One of the biggest complaints from education reformers and politicians is that contracts negotiated by teachers’ unions are full of perks and benefits that prevent quick transformation of schools. One report suggests that redistributing the cost of these “perks” to other programs and initiatives would be more useful. The report goes on to attack teacher retirement programs, professional development, and salary structure based on length of experience among other factors.
Yet, as they lament the terms of the contracts, the question never revolves back to the fact that the contract is negotiated. It never discusses that two parties are involved and the unions are just one part. No blame goes towards the administrators or politicians in signing such a “bad” deal. Maybe, it is because administration is the target audience for this type of report. Perhaps that is why it doesn’t seem even handed. Maybe, it is not meant to be.
If it was, it may have addressed the fact that one of the most common weapons that teachers’ unions use in negotiations is “working to contract.” What does this mean? Simply, the contract hours that teachers are required to work, is all that they work. In my wife’s first school, it meant that the teachers all walked into the building at 8:15 and out of the building at 4:00. It means no before or after school staff meetings. No committees. No tutoring. No parent-teacher conferences. No voluntary after school clubs. If it can’t be done during contract hours, it wasn’t done. Athletics and other school activities continued on site, but only if the teachers received a stipend to perform that work.
This does not mean that the teachers didn’t work after school. Lessons needed to be planned; grading still needed to be done; parents needed to be contacted, but all off site, outside the other requirements imposed on teachers, requirements that reformers don’t or won’t acknowledge. The same reformers would probably decry this outcome. How dare these selfish teachers work only the 7 hours that we give them credit for anyway?
Now ask yourself, what would happen if these “perks” were not in the contract? Beyond that, think about if the contract failed to address simple requirements like a break period for lunch or planning time during the school day. While the reformers harp on these mandatory elements in the teachers’ contract, they never explore what would happen if these elements weren’t there. They never address why a union would fight for dedicated professional development time or increased sick leave. They never speak to what would happen if simple expectations like a 20 minute lunch break or 30 minutes of plan time were not included in the contract. Maybe they just don’t know. Maybe, they don’t want to know.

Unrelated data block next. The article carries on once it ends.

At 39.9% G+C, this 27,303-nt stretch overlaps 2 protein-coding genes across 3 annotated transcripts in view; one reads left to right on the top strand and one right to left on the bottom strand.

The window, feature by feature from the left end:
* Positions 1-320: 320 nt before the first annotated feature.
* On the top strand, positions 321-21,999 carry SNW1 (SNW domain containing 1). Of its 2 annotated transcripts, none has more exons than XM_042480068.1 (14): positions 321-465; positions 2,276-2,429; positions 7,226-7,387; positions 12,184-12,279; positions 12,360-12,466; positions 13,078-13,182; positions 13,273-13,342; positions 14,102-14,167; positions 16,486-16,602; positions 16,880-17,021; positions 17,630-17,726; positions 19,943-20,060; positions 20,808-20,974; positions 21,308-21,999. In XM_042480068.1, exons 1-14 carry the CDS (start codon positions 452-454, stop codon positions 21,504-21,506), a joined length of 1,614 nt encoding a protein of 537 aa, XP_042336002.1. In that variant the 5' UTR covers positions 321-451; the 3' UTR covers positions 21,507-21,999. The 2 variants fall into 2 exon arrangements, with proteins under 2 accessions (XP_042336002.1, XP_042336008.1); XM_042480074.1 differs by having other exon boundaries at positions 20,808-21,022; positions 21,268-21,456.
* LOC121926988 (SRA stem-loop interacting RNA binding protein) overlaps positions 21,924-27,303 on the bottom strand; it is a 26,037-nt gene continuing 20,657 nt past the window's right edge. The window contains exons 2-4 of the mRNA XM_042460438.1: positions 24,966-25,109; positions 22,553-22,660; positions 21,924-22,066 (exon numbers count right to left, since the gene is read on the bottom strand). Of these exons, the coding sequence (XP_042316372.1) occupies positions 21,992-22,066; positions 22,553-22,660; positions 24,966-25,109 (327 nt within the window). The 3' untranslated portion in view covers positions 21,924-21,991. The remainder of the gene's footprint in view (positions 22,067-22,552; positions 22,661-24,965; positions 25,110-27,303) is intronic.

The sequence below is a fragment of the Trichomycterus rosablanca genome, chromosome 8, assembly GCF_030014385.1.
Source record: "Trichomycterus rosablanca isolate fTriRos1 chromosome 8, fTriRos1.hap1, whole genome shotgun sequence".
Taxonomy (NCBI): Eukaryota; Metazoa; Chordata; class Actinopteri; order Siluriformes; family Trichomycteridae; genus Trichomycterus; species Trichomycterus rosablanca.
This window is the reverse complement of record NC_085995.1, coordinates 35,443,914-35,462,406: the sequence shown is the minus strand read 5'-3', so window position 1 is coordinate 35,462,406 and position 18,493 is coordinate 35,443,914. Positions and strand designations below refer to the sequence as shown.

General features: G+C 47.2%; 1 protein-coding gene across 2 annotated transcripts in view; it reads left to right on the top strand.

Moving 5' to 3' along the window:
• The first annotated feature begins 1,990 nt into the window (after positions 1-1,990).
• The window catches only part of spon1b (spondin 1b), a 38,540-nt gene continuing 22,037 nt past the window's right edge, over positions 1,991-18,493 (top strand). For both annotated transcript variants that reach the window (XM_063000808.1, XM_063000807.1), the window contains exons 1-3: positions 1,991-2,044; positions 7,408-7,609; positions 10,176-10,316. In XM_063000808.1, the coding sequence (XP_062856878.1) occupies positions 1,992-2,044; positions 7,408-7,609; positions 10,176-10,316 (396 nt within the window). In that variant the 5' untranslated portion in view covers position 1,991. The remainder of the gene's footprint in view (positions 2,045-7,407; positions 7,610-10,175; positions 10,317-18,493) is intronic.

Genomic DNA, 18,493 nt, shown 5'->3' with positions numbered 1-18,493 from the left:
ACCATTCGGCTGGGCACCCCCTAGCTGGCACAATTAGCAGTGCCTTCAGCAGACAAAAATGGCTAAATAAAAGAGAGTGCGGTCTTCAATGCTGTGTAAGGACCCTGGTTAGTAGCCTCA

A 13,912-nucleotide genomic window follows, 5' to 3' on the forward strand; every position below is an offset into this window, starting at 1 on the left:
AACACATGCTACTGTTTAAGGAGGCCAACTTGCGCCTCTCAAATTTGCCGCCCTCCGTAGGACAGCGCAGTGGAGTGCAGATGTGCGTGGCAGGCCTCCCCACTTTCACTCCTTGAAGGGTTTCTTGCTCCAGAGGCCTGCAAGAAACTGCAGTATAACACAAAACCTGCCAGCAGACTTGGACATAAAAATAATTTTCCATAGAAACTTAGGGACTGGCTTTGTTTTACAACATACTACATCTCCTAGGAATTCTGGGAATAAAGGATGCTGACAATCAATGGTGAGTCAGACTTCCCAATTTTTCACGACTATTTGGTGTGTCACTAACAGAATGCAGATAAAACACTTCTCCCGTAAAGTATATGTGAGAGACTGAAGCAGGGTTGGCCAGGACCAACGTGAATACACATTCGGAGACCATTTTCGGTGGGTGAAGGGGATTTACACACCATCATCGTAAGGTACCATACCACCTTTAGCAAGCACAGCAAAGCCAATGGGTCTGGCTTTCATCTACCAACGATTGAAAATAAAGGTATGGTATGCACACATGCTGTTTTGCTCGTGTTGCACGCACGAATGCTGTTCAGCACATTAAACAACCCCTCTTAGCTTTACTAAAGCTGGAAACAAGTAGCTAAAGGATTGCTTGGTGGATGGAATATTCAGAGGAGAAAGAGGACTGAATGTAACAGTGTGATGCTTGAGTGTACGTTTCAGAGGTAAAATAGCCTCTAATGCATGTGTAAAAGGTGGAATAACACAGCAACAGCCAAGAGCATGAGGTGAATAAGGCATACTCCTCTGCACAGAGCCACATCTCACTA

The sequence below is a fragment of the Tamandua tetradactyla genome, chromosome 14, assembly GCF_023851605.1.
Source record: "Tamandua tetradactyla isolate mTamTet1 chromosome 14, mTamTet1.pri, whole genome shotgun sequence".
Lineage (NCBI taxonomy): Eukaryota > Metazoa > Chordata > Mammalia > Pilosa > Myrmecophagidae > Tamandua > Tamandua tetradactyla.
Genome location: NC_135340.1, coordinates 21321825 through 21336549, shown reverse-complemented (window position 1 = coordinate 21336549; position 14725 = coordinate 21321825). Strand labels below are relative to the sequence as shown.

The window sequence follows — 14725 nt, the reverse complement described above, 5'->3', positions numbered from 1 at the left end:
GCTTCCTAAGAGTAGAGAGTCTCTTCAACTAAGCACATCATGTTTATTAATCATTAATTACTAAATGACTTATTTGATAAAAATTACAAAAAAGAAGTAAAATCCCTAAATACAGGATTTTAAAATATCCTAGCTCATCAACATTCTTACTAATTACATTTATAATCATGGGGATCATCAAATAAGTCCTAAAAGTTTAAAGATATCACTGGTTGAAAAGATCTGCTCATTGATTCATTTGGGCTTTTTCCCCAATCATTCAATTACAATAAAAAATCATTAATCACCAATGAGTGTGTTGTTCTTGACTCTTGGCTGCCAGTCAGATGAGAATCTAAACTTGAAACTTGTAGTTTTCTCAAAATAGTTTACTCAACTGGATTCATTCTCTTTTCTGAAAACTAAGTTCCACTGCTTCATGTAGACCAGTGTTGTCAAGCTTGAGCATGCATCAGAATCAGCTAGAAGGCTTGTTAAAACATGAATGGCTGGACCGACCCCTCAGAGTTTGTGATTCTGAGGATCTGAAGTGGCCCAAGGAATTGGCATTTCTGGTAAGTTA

In my wife’s current school, there is no requirement for teachers to get a 20 minute lunch break. So guess what happens? My wife doesn’t have time to eat lunch. Meetings or lunch duty interfere with that most days. We have had to adjust what she takes for lunch. No leftovers, there is no time to heat it up. Nothing requiring utensil or more than one hand, because you always need a free hand during lunch duty. Going to the bathroom, not an option during lunch, the kids need your full attention, save the trip for your plan time.
Did I mention that there is no requirement for a planning period each day either? So sometimes she gets a planning period, and sometimes not. Actually, make that most times not, as frequently, meetings are scheduled during that time. Not once or twice a month, more like 3-5 times a week. So, no time to plan lessons, or make copies. No time during the day to call a parent or document a student’s progress. Again, this assumes that she even gets a planning period on that day in the first place.
In the past six weeks, my wife and her colleagues have had less than 5 planning periods. In the last 2 weeks, planning periods have been canceled. Oh, in that same time period, they haven’t had a lunch break either. That means from when the kids come in at 8:30 to 3:35 when they leave for the day, she has no break. Why? To give you the short answer, because the contract doesn’t require it.
So when reports come out complaining about mandatory elements in teacher contracts, please stop and consider why. Please think about what happens if these “mandatory” elements are not included. Please consider that there are two sides to this equation and that the contracts are negotiated, not dictated.
Because the administrators that are the target audience for these report know the truth. They know the “perks” in the contracts are far outweighed by the dedication that the majority of teachers bring. They know that schools cannot run if teachers don’t put in the extra effort. They know that the “bad” teachers that are highlighted in these reports are the exception not the rule. They realize that the worst thing that could happen is teachers “only” working to contract.